Bermudagrass is a major turf species in our area of Eastern Oklahoma and Western Arkansas.
Common bermudagrass naturalized throughout the warmer regions of the United States and was introduced during colonial times from Africa and India. While earliest introductions are not recorded it was listed as a principle Southern grass in the Mease’s Geological Account of the United States published in 1807.

One of the problems we are seeing this Spring is bermudagrass coming out of dormancy more slowly due to the extreme heat stress from the Summer of 2011. Where proper mowing and water management was used this is not as much a problem , however, on thin soils and turf that was maintained too short or improperly watered it is a problem. With proper , balanced fertilization
and a little time the bermudagrass should fully recover. In areas where the bermudagrass became fully desiccated it may well be necessary for you to re-sod for quicker recovery of your lawn.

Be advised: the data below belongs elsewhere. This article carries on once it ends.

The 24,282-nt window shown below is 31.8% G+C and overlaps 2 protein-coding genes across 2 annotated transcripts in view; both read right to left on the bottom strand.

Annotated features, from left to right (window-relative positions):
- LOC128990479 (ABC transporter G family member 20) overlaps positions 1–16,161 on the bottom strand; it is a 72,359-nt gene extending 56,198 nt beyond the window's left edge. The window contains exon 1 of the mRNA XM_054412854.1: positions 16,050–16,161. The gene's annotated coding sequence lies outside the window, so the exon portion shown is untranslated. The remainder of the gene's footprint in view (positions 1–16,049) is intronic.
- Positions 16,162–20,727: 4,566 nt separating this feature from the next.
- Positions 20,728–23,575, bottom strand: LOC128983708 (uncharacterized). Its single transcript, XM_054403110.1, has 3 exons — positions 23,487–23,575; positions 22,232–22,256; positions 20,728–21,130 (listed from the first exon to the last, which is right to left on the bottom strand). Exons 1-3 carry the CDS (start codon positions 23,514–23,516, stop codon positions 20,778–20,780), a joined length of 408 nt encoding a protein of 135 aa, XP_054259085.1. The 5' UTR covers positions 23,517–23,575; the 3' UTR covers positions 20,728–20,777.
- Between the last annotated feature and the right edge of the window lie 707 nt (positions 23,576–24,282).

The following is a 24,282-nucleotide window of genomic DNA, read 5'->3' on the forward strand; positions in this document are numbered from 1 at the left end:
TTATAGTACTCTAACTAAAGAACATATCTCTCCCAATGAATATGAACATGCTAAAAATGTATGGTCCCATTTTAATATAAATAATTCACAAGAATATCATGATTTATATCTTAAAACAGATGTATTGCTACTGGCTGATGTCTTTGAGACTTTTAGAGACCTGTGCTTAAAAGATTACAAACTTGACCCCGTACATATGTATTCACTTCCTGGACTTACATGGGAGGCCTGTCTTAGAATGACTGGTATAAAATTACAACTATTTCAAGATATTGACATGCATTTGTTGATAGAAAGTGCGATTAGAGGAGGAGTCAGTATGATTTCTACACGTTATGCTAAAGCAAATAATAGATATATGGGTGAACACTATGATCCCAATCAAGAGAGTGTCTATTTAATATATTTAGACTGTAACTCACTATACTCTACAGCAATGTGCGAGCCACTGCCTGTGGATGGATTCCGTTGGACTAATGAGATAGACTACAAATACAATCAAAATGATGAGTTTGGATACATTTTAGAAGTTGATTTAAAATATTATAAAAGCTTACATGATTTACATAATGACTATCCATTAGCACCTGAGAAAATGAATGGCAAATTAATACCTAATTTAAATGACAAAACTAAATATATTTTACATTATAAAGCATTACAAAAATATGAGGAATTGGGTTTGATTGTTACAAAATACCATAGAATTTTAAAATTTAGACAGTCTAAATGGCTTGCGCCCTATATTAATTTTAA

Soil temperatures is important for growth and development. Soil temperatures above 65 F are required for significant growth and optimum soil temperature is around 80 F. Note, crabgrass begins to germinate when soil temperatures are 55 F which signifies the importance of pre-emergent herbicides during the Spring green up period.
Bermudagrass has a high light requirement and will not flourish under shaded conditions.
Soil pH between 6.5 and 8.0 is optimal range with levels below 6.5 pH requiring lime which should be applied according to soil test recommendations.

Weeds are a serious pest in bermudagrass turf. A vigorous, healthy turf that is properly maintained provides the best means of weed control. When bermudagrass thins due to environmental stress, poor mowing or watering practices then weeds can rapidly invade. Again, a good, timely weed control and fertilization program done properly by the home owner or professionally will help alleviates these problems.